1. Suit the type of social activity to the new person. Young singles like one kind of social experience, while married couples (especially with kids) like different kinds of activities.
      2. Try to make time for personal interaction and discussion sometime during your social time. Experiences that are totally diffuse (e.g. fun, but incompatible with serious communication, like watching a movie) are not as good as those with a mixture of diffuse and relational activities. This follows from the fact that we will find it more difficult to express either the love of Christ or the content of the Bible effectively in diffuse settings.
      3. While social time and friendship are legitimate components in follow-up, we should avoid the cultic practice of "love-bombing." How would you distinguish between legitimate friendship building and "love-bombing"?
  4. Taking Responsibility

    1. Committed Christians, such as leaders and responsible workers, should take the initiative to follow-up each new person. Older Christians are often helpful in follow-up because of their knowledge of the Word and their experience. At the same time, younger believers can get involved, especially if the new person is a friend of theirs.
    2. As believers grow, the question of personal mentoring, or discipleship comes up. Again, the one who brings a guest is the first choice for discipler. In cases, where this is not possible, another should be given this assignment, perhaps along with the bringer. In other words, an older believer may come in alongside the younger believer to help mentor the person. 
    3. Initial follow-up can be done by anyone who happens to meet a new person in a meeting. However, continuing, or in-depth follow-up is most effective when done through the existing ministry spheres in the home church. Let the person who brought the guest, and his or her immediate circle of friends do the follow up. Focusing on those within a given sphere will prevent the new person from being "ganged up" on by several zealous workers, or completely neglected.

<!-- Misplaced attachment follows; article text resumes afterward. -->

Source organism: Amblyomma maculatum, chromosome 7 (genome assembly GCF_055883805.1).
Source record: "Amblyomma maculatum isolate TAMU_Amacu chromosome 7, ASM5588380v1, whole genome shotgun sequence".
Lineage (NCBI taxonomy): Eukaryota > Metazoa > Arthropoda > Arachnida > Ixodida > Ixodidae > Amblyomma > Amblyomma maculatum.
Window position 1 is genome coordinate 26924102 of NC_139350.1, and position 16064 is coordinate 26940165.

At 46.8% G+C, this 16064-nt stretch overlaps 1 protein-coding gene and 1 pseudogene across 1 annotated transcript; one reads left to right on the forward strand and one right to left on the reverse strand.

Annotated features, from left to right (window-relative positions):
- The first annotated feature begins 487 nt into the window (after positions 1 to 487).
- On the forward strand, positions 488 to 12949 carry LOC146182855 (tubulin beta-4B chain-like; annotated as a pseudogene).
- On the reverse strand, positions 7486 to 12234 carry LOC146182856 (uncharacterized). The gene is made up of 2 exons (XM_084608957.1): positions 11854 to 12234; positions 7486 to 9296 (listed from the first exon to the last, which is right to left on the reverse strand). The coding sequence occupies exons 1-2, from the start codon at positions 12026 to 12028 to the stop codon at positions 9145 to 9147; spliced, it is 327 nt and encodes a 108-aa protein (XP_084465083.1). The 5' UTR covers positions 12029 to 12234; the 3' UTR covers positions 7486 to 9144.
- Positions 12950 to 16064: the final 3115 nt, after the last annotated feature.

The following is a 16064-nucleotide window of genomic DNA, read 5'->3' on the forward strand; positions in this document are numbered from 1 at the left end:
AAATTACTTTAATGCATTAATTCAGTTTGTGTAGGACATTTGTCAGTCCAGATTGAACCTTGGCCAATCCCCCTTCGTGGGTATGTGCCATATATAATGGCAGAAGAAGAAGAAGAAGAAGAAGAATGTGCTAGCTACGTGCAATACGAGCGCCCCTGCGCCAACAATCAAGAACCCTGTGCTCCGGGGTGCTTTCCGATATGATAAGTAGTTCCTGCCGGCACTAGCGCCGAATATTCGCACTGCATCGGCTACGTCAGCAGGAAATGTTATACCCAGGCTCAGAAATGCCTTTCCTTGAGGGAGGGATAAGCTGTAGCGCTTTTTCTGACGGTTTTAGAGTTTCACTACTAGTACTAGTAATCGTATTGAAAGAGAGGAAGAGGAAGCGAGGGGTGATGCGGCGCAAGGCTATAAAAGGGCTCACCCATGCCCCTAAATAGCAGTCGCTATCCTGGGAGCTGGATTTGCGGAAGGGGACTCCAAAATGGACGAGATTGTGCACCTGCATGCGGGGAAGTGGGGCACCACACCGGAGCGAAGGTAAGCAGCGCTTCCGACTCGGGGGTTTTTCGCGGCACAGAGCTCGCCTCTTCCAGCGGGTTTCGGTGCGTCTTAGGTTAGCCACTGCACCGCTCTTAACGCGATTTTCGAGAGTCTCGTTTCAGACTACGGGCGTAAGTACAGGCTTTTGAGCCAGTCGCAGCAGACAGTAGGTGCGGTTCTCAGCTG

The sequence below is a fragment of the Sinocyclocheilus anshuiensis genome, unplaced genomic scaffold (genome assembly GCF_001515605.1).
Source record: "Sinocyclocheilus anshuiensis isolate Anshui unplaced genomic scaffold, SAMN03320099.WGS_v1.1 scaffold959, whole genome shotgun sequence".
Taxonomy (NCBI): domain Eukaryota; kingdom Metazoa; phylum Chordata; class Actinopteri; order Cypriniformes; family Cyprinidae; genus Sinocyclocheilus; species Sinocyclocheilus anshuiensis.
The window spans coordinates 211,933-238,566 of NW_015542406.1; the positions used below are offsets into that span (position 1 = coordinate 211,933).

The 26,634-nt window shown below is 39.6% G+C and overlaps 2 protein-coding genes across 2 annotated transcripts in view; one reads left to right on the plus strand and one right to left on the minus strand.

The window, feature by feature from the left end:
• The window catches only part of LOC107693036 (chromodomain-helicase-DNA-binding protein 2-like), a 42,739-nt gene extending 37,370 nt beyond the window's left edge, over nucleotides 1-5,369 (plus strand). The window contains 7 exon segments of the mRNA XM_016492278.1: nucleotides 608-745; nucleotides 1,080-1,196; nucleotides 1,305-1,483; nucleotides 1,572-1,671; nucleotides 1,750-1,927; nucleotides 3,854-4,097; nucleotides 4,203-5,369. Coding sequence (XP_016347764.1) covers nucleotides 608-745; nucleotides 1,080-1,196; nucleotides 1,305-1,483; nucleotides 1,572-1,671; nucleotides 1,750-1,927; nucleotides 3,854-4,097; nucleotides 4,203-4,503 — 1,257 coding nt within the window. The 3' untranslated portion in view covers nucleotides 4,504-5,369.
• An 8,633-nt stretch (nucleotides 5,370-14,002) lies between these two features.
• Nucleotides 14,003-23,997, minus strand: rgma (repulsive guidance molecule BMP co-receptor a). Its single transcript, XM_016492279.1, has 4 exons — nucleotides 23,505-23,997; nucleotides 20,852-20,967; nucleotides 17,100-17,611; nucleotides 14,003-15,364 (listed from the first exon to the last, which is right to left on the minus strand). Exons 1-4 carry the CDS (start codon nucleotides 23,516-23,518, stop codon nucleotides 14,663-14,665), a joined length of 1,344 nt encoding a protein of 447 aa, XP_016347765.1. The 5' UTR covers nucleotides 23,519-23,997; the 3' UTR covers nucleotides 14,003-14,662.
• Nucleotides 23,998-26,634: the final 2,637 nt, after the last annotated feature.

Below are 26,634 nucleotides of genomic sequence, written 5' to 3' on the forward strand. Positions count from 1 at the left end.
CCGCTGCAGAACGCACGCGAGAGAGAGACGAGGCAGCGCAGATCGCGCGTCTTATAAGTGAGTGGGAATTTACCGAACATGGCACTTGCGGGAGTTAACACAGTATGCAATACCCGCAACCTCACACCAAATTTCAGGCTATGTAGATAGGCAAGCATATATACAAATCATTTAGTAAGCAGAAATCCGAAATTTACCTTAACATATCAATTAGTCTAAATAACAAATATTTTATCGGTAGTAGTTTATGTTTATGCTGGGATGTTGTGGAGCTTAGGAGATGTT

4. Life Situation 
      1. Good follow-up involves being sensitive to the life situation of the new person. While some new people may be single and lonely with time on their hands, Others may be a single parents holding down a full time job. Some new people may have no previous exposure to Christianity, while others may come from a strong church background. Occasionally, a new person may even have more important physical needs which require attention before effective follow-up can take place.
      2. Whatever their life situation may be, we should consider these factors individually when thinking about how to follow up with a new person. Since follow-up is a ministry that often includes relationships, consider who can most effectively relate to guests and their life situations. At times, this may even involve suggesting a home church which is more suited for the person's needs.
    5. Friendships and Ministry Spheres 
      1. New people often come into the home church already having a friendship with the person who brought them. This person has the best opportunity to follow-up the guest he or she brought.
      2. In a case where the one bringing a new person is not spiritually mature or experienced in this type of ministry, leaders should take the responsibility to assure that an experienced believer from the same ministry sphere helps the younger believer. Avoid arrangements that will lead to guests ending up in a cell group different from the one who brought them (unless, of course, they are of the opposite sex).
      3. If the new person does not have a relationship with the person who brought them or if they are of the opposite sex, then again, the leaders should take responsibility to assure that someone takes responsibility for follow-up.
  5. Discipleship

    1. If a new person expresses genuine interest, you should offer them an opportunity to attend cell group on a trial basis. Remember that those attending on a trial basis cannot be expected to have the same level of commitment as the other members. Some older home churches are finding that the term "cell group" is undesirable for communication purposes. In these situations, straight forward descriptive terms like "small men's Bible study" or "fellowship group" are preferable.
    2. Dissonance is not uncommon in the first few months of spiritual growth. Young believers should be warned ahead of time, and taught the biblical perspective on trials (James 1:2-5; Acts 14:22).